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What is the Metro Manila Film Festival?

January 11, 2011


2010 Metro Manila Film Festival Best Picture - Ang Tanging Ina Mo: Last Na 'To (Your One and Only Mother: The Last Movie), the sequel to the hugely successful 2003 comedy about a single mother raising a brood full of children

For expats wondering where all the Hollywood films went beginning Christmas – or were surprised at their return two weeks later – (a belated) welcome to the Metro Manila Film Festival.

The 2010 edition of the MMFF, as abbreviated, brings the festival to its 36th year. It itself had a predecessor in the pioneering Manila Film Festival, which ran from 1966 to 1974. That celebration of the Philippines’ film finest was the brainchild of then-city mayor Antonio Villegas. The Metropolitan Film Festival – now the MMFF – debuted in place of the Manila Film Festival originally as a commemoration of the third anniversary of Martial Law declaration in the country, but with the same spirit of support for homegrown cinema.

Despite the name, the festival films – in recent years, those produced by the major film outfits; indie films rarely make a showing – are actually shown nationwide. Also, it has evolved from its inception to become quite the extravaganza, as actors in participating films parade on floats to kick-start the two-week showcase. It’s not quite the Rose Parade, but the Parade of Stars is always a crowd-drawer on Roxas Boulevard.

A rundown of past winners orients one with several Filipino cinema greats, including former screen tandem Nora Aunor and Christopher de Leon, who have won the Best Actress and Best Actor festival trophies a whopping seven and eight times, respectively.  Three directors are additionally tied for the most directing trophies with three each. In addition to a truckload of information on Philippine cinema, this blog summarizes each installment of the festival, all of which can be navigated to from here.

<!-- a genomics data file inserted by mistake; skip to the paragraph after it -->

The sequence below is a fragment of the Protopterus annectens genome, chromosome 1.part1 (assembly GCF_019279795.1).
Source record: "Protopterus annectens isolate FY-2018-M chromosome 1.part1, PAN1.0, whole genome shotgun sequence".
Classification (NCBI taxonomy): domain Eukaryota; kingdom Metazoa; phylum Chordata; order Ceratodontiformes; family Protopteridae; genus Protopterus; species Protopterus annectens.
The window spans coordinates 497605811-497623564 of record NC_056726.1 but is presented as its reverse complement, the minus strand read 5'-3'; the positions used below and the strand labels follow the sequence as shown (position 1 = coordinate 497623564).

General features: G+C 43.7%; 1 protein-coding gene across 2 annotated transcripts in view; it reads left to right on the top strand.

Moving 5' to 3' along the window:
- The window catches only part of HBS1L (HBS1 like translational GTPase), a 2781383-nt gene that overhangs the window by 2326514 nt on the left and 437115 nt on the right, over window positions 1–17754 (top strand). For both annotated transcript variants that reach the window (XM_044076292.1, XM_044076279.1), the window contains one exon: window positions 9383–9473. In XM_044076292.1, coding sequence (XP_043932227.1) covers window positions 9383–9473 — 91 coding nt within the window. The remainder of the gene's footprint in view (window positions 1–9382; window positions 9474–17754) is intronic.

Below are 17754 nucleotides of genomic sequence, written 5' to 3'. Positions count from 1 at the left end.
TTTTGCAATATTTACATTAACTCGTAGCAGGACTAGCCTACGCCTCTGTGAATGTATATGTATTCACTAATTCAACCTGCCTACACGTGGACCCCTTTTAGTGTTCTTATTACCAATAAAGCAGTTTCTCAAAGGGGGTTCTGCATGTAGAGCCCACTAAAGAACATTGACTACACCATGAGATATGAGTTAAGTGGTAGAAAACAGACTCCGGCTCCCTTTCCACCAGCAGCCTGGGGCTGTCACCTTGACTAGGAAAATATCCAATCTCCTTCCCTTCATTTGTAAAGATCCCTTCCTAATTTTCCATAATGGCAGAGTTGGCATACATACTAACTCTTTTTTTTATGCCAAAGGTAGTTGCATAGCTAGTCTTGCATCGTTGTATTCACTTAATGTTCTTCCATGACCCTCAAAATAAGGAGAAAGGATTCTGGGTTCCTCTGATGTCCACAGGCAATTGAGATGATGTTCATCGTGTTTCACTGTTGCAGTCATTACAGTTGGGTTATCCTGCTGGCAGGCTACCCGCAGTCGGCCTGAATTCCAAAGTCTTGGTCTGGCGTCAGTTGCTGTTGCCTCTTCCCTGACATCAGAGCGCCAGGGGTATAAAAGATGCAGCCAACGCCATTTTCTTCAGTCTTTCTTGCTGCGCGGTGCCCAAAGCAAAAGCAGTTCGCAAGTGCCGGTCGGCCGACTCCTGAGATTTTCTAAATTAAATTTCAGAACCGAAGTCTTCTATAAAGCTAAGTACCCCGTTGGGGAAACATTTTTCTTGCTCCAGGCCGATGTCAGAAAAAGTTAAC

As with anything showbiz this corner of the world it seems, controversy is second nature. The Awards Night, which occurs midway through the participating films’ runs, is a particular issue magnet. If you just so happened to chance upon the entertainment sections of dailies during the most recent MMFF, you’d have read stories of snubbed actresses and directors.

One such incident that comes to mind even smacked of international flavor: in the 1994 ceremonies, former Miss Mauritius beauty contest candidate (the Miss Universe pageant was held in Manila that year) Viveka Babajee, an award presenter, involved herself in a name-switch scam for the Best Actress plum. Unfortunately, she has since passed away.

Many – and I mean many – more controversies have surrounded the MMFF in its more than three decades of existence. Here is a quite lengthy list researched due to the latest round of controversy, which includes even the criteria by which the Best Picture is chosen (box office haul at the time of awarding, which is usually three days after the festival opening, now counts for 50 percent).

More than controversy, however, the festival endeavors to stay true to its original purpose of supporting the local film industry. Indeed, in this latest installment of the MMFF, the film RPG Metanoia heralded another milestone for Philippine cinema as the country’s first 3D animated feature (it’s one of two MMFF films I personally saw and I must say, it’s quite good, even story-wise). The MMFF might be over, but if you’re willing to sift through the language barrier and see an entire movie in Filipino, you can catch some of the films still playing at select cinemas.

Keep updated with the latest Expat Newspaper, out now.

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